Smiling at strangers:
I am the god
Who created this cartoon!

14.
A God in a hurry
Glanced us into being en passant,
On his way to another world, another sky.

We are window-reflections—
A flash in the corner
Of His eye.

15.
Pilgrims, did you come all this way
Just to stand on the porch of the temple,
Trading heavenly gossip? Where is it written

That you must loiter here, blocking the entrance?
Shadows lengthen and the sun goes down.
But this is our religion.

16.
Sixty-four octaves below middle C,
A black hole’s laying down a filthy groove—
Bass-line for the music of the spheres.

Pulses of a savage rock-and-roll
Scramble poor Palestrina’s pale strains,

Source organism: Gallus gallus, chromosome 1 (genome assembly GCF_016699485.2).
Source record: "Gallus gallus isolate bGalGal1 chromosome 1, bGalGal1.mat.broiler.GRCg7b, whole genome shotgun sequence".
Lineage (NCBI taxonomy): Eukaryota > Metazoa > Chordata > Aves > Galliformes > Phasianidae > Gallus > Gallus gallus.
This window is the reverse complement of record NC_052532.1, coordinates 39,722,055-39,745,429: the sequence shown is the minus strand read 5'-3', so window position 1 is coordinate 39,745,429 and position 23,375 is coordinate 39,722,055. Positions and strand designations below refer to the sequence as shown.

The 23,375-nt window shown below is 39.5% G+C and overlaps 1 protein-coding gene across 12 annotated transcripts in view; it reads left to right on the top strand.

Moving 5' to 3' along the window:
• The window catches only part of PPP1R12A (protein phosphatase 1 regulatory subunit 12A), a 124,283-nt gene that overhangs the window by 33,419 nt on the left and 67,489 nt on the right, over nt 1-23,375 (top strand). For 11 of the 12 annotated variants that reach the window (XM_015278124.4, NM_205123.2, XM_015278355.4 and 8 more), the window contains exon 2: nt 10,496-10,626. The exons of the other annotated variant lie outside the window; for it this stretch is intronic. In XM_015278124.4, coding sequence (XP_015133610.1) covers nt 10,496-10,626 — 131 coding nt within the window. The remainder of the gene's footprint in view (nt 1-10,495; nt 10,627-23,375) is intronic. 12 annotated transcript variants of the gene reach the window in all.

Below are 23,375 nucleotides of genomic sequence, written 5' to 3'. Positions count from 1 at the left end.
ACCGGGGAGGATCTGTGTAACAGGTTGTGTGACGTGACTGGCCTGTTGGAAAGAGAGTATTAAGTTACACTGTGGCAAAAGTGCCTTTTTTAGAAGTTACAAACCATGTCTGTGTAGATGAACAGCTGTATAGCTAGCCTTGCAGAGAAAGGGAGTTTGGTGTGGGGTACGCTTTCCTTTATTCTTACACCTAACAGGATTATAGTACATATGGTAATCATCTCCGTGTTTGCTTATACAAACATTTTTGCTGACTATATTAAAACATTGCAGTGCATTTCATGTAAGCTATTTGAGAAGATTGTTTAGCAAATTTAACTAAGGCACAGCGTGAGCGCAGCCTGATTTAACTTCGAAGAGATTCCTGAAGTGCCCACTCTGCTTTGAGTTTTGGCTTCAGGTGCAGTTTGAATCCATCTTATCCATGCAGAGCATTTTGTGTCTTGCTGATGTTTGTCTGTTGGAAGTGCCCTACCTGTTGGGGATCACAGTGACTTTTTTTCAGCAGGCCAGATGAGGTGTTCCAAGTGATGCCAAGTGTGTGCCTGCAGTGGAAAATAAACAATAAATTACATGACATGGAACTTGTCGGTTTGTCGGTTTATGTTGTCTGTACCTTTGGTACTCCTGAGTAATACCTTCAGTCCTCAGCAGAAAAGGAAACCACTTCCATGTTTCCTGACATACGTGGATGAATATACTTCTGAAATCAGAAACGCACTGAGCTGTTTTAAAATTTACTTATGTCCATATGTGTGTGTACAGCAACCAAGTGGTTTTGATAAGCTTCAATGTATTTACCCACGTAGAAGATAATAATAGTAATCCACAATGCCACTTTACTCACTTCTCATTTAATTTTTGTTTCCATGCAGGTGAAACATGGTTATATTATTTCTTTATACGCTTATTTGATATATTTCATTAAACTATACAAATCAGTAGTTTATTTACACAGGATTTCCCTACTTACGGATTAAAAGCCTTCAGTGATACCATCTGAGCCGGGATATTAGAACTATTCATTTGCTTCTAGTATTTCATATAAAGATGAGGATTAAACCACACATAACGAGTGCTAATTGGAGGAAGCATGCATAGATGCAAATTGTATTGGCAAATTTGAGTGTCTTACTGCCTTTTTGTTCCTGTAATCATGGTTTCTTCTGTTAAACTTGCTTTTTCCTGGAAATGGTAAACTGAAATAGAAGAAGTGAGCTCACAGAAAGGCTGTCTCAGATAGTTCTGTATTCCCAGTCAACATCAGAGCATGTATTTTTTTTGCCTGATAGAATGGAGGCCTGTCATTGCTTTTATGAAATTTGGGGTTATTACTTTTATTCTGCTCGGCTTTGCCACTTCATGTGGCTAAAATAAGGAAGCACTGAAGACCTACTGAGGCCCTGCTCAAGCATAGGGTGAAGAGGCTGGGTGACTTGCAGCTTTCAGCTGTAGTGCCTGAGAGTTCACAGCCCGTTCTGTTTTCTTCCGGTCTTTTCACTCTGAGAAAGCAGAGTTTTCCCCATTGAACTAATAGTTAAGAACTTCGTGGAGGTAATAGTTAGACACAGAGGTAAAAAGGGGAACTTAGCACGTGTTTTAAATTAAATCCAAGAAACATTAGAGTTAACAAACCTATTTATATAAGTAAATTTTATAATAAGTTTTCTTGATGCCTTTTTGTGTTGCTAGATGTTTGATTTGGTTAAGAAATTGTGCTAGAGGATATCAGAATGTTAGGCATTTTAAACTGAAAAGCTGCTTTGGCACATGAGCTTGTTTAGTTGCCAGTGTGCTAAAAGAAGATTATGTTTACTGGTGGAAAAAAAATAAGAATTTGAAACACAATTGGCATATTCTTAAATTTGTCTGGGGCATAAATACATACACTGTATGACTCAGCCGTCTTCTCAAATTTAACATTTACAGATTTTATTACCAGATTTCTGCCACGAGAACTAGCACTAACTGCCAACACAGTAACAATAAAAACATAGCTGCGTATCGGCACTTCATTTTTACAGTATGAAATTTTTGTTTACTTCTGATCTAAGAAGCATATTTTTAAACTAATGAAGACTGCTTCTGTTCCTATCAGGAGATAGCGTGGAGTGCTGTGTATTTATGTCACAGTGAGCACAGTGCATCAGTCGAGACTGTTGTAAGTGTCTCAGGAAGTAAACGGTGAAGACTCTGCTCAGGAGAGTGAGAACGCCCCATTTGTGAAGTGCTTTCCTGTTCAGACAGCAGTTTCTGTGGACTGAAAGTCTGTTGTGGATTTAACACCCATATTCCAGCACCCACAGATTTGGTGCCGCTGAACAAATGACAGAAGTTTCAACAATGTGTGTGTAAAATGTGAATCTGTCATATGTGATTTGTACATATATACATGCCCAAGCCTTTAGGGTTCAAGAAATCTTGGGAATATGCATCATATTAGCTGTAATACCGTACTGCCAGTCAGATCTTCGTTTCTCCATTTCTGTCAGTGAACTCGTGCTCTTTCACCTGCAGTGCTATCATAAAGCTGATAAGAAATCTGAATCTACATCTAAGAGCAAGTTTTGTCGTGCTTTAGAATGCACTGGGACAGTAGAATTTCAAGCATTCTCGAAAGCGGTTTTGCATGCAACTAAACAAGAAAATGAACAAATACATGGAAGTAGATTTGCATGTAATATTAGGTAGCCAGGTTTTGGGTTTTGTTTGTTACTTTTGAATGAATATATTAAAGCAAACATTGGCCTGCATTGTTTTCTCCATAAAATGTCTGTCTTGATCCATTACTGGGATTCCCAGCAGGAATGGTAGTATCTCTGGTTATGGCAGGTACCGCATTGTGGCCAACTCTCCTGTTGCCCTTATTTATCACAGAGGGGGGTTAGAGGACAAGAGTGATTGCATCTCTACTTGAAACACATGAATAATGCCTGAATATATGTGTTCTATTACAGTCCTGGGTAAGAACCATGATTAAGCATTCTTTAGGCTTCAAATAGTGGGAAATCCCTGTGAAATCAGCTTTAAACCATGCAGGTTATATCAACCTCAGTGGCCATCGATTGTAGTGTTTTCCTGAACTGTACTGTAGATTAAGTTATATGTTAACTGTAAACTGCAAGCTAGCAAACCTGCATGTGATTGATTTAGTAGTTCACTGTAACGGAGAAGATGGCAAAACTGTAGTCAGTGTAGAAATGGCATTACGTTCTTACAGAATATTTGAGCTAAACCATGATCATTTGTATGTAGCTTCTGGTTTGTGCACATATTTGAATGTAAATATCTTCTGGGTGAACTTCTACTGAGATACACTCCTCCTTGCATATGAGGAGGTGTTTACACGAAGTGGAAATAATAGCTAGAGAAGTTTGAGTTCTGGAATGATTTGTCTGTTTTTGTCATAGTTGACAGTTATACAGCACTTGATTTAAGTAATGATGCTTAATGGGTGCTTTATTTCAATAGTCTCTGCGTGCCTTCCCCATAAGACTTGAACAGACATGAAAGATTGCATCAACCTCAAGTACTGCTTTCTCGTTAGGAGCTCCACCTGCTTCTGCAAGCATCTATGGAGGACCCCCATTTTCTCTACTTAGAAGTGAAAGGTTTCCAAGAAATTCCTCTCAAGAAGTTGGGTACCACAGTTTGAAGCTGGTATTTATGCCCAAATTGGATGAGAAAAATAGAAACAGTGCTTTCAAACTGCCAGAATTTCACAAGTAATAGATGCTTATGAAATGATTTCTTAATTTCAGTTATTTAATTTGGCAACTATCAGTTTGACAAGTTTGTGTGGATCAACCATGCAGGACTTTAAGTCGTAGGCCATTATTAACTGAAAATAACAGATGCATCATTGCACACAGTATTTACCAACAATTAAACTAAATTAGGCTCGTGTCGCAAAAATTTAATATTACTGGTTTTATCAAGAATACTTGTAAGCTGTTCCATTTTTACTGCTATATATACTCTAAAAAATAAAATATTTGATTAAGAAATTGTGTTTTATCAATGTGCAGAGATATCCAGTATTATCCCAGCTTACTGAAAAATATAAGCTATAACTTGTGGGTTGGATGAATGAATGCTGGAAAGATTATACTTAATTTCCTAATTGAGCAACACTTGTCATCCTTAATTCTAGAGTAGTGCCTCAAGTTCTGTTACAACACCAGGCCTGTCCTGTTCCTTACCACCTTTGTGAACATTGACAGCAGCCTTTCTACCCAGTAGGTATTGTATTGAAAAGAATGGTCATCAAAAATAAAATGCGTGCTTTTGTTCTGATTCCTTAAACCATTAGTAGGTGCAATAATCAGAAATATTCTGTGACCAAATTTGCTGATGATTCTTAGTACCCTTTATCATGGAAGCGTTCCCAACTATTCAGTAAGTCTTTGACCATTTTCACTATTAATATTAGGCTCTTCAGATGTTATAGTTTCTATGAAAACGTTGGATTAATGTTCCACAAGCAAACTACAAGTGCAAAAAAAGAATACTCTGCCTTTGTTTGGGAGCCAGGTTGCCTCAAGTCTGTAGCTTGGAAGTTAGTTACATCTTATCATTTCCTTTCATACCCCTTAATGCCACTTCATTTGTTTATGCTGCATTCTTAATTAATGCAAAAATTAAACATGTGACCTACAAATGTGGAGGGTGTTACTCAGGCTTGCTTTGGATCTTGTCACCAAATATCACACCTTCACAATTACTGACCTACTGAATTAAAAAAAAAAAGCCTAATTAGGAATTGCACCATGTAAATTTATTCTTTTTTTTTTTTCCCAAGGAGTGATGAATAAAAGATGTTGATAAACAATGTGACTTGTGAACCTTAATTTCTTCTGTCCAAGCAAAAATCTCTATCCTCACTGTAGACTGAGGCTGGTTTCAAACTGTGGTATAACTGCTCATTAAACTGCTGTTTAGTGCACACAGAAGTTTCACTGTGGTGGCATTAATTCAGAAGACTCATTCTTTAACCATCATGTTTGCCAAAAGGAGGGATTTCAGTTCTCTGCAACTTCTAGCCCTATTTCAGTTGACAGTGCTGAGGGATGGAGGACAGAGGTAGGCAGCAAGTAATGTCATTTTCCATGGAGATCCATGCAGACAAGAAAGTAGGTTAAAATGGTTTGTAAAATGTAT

So dear to angel choirs.

17.
Flip a coin, and many different you’s
Make heads or tails of it—in many worlds,
Neither far from us nor near us…

We choose, from many gods, God.
Monotheism is what happens
When pantheism decoheres.

18.
The gods we worshipped
Worshipped gods of their own.
And their gods? It went on and on…

We never suspected
Ours was a pantheon
Within a pantheon.

19.
The temple is a labyrinth. It is an image
Of the god. If you wish to lose yourself there,
Three points are essential:

The devil who guards the entrance isn’t dangerous.
The self at the center—the central self? A stranger.
The angel by the exit is no angel.

20.
At the center of the stone
Is a stone.
Some religions are religions of stone.

At the center of the bone
Is something that is not bone: call it air.
This is the founding Mystery of Bone.

21.
A religion that makes light
Of itself at the center…
On an altar in the Holy

Of Holies
Sits a bowl
Of guacamole.

22.
Those who circle the perimeter
Of the Miracle
Are worshipful.

Those who work at the center
Of the Miracle
Are more skeptical.

23.
Let me try on
This religion
You so cozily rely on.